WikiLeaks May Impact US Offshore Account Holders
The website, WikiLeaks, has become a controversial news phenomenon. WikiLeaks publishes secret, private, and classified information primarily with respect to government practices. Its recent communication however, brings the impact of its disclosures to the doorsteps of individual citizens. On January 17, WikiLeaks stated that it intends to disclose the foreign bank account information of over 2,000 foreign bank account holders.
The foreign account information was leaked by Rudolf Elmer, a former Swiss banker of Julius-Baer in the Cayman Islands, who claims the data will show that the Cayman account holders were engaged in tax evasion. Elmer now faces charges for violating Swiss bank secrecy laws but pledges to challenge the propriety of such laws in the European Court of Human Rights and Swiss courts.
The pending WikiLeaks disclosure poses a significant concern for U.S. persons who are offshore account holders amidst increased Internal Revenue Service (IRS) and Department of Justice (DOJ) offshore initiatives. U.S. laws enacted under the Bank Secrecy Act of 1970, provide that U.S. persons who fail to file foreign bank account reports (commonly known as FBAR reports) disclosing the existence of their offshore accounts face both criminal and civil penalties. Willful violations can lead to penalties of the higher of $100,000 or 50% of the balance held in the foreign account per violation. Civil penalties may be as low as $500 per violation, depending on the amount in the account, or as high as $10,000 per violation. These FBAR requirements extend to domestic partnerships, corporations, estates and trusts. The U.S. Financial Crimes Enforcement Network (FinCEN) is also actively assessing penalties against U.S. banks for Bank Secrecy Act violations.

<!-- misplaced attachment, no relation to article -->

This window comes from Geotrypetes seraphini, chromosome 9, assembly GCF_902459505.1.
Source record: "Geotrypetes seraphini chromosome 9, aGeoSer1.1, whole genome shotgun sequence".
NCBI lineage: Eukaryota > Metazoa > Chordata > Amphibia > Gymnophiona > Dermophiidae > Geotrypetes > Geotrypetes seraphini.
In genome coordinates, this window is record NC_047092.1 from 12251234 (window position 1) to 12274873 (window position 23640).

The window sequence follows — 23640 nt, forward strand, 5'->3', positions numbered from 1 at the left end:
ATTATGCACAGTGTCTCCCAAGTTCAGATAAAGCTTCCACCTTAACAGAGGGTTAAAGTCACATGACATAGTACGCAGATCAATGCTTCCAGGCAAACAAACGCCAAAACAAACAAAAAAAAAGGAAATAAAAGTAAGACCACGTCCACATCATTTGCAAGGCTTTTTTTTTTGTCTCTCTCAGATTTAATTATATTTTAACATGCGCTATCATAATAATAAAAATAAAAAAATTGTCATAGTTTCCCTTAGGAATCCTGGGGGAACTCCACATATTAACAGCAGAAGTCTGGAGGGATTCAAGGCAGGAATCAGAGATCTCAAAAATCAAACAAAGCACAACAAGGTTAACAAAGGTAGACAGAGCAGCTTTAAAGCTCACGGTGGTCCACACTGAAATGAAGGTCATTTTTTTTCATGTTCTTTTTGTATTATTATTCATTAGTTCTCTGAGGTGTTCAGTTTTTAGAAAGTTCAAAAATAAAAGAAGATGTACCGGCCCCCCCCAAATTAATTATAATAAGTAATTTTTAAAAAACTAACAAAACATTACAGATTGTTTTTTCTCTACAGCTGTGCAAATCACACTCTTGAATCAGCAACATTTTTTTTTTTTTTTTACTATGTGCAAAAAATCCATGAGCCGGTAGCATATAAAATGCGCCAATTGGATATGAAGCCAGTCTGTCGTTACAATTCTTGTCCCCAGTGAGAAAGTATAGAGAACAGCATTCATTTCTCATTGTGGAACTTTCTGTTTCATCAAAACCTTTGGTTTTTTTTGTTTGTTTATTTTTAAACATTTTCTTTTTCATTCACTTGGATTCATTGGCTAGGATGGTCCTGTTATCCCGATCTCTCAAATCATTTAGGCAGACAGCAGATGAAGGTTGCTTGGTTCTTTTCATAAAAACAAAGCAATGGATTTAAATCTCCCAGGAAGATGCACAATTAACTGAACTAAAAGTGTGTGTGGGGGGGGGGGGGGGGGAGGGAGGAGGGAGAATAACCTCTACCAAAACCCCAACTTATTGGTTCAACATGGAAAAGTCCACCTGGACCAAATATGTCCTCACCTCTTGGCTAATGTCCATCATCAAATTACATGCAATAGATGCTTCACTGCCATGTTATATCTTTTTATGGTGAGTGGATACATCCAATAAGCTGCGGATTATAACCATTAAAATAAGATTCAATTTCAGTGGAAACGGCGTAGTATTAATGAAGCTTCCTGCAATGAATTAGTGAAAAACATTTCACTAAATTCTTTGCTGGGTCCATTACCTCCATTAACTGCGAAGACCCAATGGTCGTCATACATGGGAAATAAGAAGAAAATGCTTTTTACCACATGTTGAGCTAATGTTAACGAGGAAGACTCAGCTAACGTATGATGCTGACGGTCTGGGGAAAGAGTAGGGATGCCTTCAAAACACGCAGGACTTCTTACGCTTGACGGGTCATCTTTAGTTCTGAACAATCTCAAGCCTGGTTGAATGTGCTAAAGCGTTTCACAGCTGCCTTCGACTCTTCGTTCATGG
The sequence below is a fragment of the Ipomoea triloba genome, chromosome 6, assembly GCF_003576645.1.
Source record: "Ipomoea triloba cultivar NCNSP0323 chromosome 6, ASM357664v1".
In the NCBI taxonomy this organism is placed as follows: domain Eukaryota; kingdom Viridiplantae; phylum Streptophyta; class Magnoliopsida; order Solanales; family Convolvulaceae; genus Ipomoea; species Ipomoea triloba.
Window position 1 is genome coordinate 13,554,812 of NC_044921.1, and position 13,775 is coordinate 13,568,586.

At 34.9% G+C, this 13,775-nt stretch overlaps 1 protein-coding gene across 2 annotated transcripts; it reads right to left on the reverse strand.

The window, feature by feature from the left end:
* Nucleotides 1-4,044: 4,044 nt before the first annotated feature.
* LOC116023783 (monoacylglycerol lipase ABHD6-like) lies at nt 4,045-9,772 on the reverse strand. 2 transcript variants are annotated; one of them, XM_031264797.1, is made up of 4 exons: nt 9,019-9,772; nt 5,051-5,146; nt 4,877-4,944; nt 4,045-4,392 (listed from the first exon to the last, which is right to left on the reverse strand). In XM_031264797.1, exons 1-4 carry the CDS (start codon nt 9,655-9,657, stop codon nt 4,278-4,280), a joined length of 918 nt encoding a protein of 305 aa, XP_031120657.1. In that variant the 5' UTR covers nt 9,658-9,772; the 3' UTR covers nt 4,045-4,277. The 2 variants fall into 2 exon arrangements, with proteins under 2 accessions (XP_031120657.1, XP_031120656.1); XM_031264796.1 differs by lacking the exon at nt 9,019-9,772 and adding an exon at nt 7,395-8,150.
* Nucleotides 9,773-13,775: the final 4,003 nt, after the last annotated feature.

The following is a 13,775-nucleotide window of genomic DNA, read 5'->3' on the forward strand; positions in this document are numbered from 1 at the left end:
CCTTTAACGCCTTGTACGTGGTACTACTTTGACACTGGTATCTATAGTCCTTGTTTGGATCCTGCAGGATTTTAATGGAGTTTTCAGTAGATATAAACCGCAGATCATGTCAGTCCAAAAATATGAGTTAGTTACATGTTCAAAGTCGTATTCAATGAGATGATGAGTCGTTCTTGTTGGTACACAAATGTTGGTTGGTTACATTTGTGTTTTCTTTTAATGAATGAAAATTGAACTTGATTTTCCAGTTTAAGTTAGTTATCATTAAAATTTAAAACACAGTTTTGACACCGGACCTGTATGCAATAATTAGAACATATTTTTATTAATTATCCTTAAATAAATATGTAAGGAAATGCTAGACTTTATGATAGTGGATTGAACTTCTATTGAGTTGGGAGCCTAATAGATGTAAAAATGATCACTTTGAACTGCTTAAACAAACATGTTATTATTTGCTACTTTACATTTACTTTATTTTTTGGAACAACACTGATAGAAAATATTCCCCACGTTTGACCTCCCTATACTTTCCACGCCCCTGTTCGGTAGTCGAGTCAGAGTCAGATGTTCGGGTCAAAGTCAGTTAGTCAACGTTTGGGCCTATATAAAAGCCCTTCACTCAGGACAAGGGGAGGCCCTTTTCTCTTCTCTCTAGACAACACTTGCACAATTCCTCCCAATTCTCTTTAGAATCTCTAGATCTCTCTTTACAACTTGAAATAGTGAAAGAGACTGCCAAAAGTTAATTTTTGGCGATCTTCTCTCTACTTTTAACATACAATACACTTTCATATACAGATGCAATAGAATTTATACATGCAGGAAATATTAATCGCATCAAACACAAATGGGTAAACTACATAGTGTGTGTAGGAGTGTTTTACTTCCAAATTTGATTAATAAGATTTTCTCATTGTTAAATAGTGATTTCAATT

Persons who own offshore assets, in general, are advised to contact a licensed professional to discuss their reporting requirements and disclosure options. The IRS continues to accept voluntary disclosures from persons who come forward before the IRS becomes aware of their foreign account (for example, via WikiLeaks, the upcoming UBS deferred prosecution agreement, whistleblowers, or some other form of disclosure) and such persons may be entitled to inoculation from the inference of criminal intent and reduced FBAR penalties. Very shortly the IRS is expected to announce its third FBAR voluntary disclosure program. The new initiative is likely to offer reduced FBAR penalties. Taxpayers who have already filed disclosures under the preexisting voluntary disclosure program may be entitled to take advantage of the reduced penalty framework.
Andreozzi Bluestein LLP can provide your legal counsel needs regarding these foreign accounts and the compliance initiative.
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